You load the kids in the minivan and pull out of the driveway. As you set off down the street, you load up the DVD to occupy the toddler, take a call from your spouse and find out the soccer game has been moved to a different field. You don't know how to get there, so you plug the address into your GPS. Just another day -- just another parent driving while distracted.
In fact, you're so distracted, you probably don't even notice that your teenager (and your toddler, for that matter) is watching what you're doing and learning that this is how people drive: while multitasking.
Liberty Mutual Insurance surveyed parents and released some disturbing numbers this summer. Just under 70 percent of parents of teen drivers -- and a full 75 percent of fathers of teens -- report practicing at least two dangerous or distracting behaviors while driving, and nearly half (49 percent) do at least three.
From the time kids are small -- think back to your toddler watching his DVD -- they absorb everything we do. "And if they grow up watching their Mom or Dad speed, talk on their cell phone, text and email, or pay more attention to what's on the radio than their driving, they are going to think it's okay to do the same thing," says Dave Melton, a driving safety expert with the Liberty Mutual Research Institute for Safety.
A small number of parents even admit to reading email or posting Facebook updates while driving -- definitely not behavior anyone should be engaging in behind the wheel.
Start the conversation
Fortunately, it's never too late to make a change -- you can start right now, by sitting down with your teen driver and talking about safe driving habits. Establish rules, and ask your teen to help you police yourself. Make it clear that it's not just about talk on your part -- commit to your own safety and that of your kids.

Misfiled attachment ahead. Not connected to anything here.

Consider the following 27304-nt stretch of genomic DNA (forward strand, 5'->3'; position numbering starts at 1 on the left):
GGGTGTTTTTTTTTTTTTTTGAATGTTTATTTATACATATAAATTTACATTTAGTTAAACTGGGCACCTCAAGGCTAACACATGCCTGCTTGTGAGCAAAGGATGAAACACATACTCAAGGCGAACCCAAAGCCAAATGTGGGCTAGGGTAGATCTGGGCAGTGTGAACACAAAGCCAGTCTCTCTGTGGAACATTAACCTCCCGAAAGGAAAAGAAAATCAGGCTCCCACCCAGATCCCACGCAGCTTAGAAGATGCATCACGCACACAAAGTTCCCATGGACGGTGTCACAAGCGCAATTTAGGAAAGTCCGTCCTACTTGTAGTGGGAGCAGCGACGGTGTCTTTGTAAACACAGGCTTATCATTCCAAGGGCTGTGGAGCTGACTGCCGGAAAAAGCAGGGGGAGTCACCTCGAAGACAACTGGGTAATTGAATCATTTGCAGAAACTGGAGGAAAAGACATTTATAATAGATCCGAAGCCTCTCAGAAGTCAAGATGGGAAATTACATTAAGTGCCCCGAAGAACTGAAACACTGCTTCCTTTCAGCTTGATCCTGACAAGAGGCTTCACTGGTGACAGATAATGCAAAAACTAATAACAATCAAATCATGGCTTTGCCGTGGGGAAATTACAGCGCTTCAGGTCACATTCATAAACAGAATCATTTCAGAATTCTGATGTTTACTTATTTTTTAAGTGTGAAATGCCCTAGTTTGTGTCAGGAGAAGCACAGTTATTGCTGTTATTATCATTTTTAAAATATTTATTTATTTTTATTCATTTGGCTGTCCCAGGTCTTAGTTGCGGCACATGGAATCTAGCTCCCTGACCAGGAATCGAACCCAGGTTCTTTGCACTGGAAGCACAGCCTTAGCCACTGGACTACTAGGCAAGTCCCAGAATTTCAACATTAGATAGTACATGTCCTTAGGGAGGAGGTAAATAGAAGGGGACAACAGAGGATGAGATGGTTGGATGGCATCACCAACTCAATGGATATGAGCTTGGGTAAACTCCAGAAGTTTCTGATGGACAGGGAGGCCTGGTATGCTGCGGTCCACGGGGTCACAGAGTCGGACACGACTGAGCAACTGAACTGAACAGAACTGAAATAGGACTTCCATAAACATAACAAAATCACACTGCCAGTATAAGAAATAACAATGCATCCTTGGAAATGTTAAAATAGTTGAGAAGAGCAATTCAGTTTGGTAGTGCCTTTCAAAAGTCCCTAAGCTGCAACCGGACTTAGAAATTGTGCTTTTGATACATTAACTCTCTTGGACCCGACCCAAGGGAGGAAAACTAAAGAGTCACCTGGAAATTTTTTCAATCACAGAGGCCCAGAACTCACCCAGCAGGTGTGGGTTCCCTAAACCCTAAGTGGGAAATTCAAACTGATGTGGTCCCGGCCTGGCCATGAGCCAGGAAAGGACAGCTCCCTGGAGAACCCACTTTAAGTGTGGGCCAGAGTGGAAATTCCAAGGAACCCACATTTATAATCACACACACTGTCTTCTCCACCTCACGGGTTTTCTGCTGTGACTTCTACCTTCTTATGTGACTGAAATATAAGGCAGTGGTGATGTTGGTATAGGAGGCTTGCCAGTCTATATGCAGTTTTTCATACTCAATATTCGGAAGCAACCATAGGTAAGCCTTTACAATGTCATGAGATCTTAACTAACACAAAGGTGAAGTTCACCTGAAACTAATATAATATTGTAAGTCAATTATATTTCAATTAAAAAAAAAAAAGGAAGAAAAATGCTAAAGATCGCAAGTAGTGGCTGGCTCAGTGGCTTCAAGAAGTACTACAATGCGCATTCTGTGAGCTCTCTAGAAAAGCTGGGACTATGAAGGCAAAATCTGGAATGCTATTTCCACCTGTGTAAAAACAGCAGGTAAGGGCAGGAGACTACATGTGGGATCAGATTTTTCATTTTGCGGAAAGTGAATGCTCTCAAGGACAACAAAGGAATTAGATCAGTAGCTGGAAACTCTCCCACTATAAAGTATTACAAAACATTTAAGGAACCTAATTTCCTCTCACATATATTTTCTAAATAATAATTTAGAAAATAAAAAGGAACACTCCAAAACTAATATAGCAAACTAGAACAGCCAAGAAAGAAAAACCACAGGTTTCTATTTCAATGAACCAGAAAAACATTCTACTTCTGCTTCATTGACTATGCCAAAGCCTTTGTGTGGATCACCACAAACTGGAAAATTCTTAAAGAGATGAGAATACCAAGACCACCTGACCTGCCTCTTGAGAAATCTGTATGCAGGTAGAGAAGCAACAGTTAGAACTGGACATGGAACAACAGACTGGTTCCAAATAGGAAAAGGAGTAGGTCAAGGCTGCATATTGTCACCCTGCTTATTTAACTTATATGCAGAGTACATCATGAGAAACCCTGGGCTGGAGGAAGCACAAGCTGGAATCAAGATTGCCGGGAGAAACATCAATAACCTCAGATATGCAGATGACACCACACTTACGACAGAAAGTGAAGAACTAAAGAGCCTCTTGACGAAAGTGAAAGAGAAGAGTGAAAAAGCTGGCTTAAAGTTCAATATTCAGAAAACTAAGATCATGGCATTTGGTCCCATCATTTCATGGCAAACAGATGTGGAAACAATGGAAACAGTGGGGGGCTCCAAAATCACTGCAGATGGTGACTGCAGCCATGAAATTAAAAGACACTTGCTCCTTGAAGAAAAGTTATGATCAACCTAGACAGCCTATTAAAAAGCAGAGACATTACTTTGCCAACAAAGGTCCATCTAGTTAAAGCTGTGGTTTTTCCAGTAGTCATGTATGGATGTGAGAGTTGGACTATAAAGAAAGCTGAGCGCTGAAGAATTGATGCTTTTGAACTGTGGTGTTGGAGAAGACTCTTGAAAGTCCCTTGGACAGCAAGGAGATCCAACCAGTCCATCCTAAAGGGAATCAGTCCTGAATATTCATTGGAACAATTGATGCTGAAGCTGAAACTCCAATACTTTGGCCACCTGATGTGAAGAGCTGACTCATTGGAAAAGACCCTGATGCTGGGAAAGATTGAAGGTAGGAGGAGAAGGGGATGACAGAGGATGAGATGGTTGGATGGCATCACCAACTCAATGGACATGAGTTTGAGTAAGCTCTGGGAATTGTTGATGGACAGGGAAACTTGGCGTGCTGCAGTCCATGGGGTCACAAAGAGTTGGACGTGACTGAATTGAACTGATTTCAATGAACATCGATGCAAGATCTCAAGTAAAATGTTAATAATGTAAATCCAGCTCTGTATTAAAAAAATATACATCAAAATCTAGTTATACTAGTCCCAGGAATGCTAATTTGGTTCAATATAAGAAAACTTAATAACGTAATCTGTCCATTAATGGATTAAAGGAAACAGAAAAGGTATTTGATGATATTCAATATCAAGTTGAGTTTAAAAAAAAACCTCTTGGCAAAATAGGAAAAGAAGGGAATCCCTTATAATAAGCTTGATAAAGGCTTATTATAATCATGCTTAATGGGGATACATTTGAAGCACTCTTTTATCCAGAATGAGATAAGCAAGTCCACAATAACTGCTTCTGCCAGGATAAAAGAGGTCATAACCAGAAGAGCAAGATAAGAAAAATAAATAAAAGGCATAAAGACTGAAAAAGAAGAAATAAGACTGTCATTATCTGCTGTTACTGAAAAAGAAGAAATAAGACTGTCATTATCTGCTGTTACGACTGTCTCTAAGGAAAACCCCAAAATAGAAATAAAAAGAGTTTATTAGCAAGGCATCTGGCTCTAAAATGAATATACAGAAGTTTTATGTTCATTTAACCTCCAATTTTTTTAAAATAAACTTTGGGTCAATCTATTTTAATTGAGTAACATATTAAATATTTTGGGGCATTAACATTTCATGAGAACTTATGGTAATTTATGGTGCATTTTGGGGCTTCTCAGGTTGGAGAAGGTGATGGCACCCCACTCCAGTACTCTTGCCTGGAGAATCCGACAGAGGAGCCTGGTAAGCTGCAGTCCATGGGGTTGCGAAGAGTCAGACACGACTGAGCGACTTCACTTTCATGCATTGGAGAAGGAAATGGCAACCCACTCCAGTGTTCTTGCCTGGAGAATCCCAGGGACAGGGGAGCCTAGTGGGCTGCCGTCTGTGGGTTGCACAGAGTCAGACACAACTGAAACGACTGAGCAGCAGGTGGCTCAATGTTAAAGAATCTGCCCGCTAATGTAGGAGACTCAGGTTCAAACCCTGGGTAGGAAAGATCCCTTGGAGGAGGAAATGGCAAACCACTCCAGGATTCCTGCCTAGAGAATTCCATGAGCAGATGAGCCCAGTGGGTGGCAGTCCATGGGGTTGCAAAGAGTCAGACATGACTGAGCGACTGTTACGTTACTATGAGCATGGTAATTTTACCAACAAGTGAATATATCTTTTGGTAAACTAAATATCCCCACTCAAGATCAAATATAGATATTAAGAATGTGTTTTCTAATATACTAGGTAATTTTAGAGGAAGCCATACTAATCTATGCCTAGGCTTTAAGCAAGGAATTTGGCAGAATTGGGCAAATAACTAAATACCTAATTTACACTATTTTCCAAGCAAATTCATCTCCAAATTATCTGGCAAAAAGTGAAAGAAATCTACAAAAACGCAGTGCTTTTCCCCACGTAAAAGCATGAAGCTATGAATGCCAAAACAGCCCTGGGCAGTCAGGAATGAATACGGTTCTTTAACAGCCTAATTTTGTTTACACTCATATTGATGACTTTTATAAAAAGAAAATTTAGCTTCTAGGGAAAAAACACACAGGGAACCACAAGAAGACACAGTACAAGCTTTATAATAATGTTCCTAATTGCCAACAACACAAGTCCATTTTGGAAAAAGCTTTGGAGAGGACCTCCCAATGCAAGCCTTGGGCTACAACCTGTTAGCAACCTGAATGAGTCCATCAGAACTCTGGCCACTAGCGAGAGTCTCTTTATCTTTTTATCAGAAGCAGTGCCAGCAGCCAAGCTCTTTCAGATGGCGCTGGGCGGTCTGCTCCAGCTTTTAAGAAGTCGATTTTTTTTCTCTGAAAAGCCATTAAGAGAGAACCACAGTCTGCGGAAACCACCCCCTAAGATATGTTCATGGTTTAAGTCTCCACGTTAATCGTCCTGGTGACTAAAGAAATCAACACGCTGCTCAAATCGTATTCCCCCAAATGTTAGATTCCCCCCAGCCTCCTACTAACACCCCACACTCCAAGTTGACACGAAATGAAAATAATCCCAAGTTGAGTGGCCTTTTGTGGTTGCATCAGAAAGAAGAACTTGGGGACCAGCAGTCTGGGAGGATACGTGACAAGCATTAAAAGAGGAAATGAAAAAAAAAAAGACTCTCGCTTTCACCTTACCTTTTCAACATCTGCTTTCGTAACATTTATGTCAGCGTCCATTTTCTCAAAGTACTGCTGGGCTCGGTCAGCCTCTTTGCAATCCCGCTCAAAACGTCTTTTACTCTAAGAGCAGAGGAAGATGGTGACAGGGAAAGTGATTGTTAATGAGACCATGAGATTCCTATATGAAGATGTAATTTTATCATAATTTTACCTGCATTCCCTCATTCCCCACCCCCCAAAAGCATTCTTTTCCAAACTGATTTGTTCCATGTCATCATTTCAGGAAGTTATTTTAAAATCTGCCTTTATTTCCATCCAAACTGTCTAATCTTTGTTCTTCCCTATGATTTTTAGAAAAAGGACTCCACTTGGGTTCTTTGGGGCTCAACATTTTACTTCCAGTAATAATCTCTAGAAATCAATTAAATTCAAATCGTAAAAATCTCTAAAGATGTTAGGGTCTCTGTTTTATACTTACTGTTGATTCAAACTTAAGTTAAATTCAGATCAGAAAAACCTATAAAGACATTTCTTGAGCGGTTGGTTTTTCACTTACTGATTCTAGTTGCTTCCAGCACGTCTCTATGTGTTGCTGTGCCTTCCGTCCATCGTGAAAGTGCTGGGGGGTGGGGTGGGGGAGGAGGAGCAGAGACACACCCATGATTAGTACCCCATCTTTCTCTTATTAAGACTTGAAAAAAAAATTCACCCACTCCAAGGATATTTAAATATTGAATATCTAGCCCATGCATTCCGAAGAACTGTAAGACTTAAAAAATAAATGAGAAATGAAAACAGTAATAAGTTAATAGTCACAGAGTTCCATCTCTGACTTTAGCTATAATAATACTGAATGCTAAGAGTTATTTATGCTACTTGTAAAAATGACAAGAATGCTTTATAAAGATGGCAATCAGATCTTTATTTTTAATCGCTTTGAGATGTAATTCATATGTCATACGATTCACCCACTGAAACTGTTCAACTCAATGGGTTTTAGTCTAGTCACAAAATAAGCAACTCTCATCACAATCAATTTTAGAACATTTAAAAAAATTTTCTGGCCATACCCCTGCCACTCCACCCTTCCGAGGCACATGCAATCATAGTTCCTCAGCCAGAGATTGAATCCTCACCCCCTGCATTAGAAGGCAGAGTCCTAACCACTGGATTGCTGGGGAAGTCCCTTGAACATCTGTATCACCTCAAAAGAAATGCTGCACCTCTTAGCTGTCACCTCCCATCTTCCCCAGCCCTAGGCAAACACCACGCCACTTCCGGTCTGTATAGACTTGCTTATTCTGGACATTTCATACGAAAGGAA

And even if you've discussed driving safety rules in the past, it's not a once and done conversation. "Learning the rules of the road isn't like learning how to throw a baseball or ride a bike, where parents can teach the basic skills and leave their children to further develop the technique," says Stephen Wallace, Students Against Destructive Decisions (SADD) Chairman and CEO. "Safe driving goes beyond learning a skill set. It's a two way street, and requires daily precautions and parental enforcement with clear rewards and consequences."
Working the numbers
Many parents do take some precautions with their teen drivers. Over 80 percent of moms and dads set curfews for nighttime drivers. Whether or not your state sets such laws, it's a good idea to establish a curfew for our own young driver. You can also join the 80 percent of parents who don't let teens use cell phones or other electronic communication devices while driving. But remember: if they see you do it, they'll think it's okay.
Around 60 percent of parents also limit the distance they'll allow their kids to drive. It's important to note, however, that accidents can happen close to home, so proximity doesn't necessarily translate to increased safety.
Whatever rules you decide to set, be sure to enforce them, and follow through with consequences when necessary. Most importantly, let your kids see you following your own rules. Don't let distractions keep you from being a safe driver.
Really: Don't text while you drive
If you want more reasons for not texting while driving, check out this video.
For more on kids and driving: